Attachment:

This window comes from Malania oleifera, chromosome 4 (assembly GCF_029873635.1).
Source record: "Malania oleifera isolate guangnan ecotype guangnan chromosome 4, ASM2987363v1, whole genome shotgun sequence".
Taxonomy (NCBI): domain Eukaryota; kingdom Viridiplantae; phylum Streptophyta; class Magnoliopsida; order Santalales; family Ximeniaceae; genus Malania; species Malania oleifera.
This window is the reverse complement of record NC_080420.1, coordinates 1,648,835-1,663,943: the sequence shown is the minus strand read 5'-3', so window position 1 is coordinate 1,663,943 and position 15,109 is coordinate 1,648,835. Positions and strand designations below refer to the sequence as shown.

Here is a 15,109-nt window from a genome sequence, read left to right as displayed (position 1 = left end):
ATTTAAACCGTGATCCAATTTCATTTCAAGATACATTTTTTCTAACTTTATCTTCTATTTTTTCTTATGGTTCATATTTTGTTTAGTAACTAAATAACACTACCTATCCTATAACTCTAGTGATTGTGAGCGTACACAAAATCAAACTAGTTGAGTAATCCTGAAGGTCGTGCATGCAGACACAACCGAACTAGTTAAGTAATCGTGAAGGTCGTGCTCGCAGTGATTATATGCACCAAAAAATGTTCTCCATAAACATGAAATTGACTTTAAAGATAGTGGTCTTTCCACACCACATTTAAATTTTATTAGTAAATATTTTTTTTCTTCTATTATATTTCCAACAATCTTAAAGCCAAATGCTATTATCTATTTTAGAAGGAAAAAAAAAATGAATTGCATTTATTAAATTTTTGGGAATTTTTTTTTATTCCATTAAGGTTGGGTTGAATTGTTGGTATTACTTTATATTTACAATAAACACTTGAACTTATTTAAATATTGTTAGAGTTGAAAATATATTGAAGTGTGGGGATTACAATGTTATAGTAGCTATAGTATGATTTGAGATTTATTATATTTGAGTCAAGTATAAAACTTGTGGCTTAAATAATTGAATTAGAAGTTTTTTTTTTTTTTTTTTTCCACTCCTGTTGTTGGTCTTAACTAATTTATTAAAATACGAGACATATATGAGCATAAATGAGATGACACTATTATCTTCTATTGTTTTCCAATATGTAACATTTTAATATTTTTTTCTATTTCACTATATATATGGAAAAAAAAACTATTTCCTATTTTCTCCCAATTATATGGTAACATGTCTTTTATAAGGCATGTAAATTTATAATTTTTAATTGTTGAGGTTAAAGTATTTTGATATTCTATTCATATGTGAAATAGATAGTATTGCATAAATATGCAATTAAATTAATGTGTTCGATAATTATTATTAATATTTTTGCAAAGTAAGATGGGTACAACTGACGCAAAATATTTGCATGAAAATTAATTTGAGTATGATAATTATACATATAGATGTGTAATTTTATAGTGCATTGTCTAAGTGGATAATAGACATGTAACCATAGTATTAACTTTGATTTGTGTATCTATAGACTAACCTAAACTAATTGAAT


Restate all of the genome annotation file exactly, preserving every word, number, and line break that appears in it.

This window comes from Malania oleifera, chromosome 4 (assembly GCF_029873635.1).
Source record: "Malania oleifera isolate guangnan ecotype guangnan chromosome 4, ASM2987363v1, whole genome shotgun sequence".
Taxonomy (NCBI): domain Eukaryota; kingdom Viridiplantae; phylum Streptophyta; class Magnoliopsida; order Santalales; family Ximeniaceae; genus Malania; species Malania oleifera.
This window is the reverse complement of record NC_080420.1, coordinates 1,648,835-1,663,943: the sequence shown is the minus strand read 5'-3', so window position 1 is coordinate 1,663,943 and position 15,109 is coordinate 1,648,835. Positions and strand designations below refer to the sequence as shown.

Here is a 15,109-nt window from a genome sequence, read left to right as displayed (position 1 = left end):
ATTTAAACCGTGATCCAATTTCATTTCAAGATACATTTTTTCTAACTTTATCTTCTATTTTTTCTTATGGTTCATATTTTGTTTAGTAACTAAATAACACTACCTATCCTATAACTCTAGTGATTGTGAGCGTACACAAAATCAAACTAGTTGAGTAATCCTGAAGGTCGTGCATGCAGACACAACCGAACTAGTTAAGTAATCGTGAAGGTCGTGCTCGCAGTGATTATATGCACCAAAAAATGTTCTCCATAAACATGAAATTGACTTTAAAGATAGTGGTCTTTCCACACCACATTTAAATTTTATTAGTAAATATTTTTTTTCTTCTATTATATTTCCAACAATCTTAAAGCCAAATGCTATTATCTATTTTAGAAGGAAAAAAAAAATGAATTGCATTTATTAAATTTTTGGGAATTTTTTTTTATTCCATTAAGGTTGGGTTGAATTGTTGGTATTACTTTATATTTACAATAAACACTTGAACTTATTTAAATATTGTTAGAGTTGAAAATATATTGAAGTGTGGGGATTACAATGTTATAGTAGCTATAGTATGATTTGAGATTTATTATATTTGAGTCAAGTATAAAACTTGTGGCTTAAATAATTGAATTAGAAGTTTTTTTTTTTTTTTTTTTCCACTCCTGTTGTTGGTCTTAACTAATTTATTAAAATACGAGACATATATGAGCATAAATGAGATGACACTATTATCTTCTATTGTTTTCCAATATGTAACATTTTAATATTTTTTTCTATTTCACTATATATATGGAAAAAAAAACTATTTCCTATTTTCTCCCAATTATATGGTAACATGTCTTTTATAAGGCATGTAAATTTATAATTTTTAATTGTTGAGGTTAAAGTATTTTGATATTCTATTCATATGTGAAATAGATAGTATTGCATAAATATGCAATTAAATTAATGTGTTCGATAATTATTATTAATATTTTTGCAAAGTAAGATGGGTACAACTGACGCAAAATATTTGCATGAAAATTAATTTGAGTATGATAATTATACATATAGATGTGTAATTTTATAGTGCATTGTCTAAGTGGATAATAGACATGTAACCATAGTATTAACTTTGATTTGTGTATCTATAGACTAACCTAAACTAATTGAAT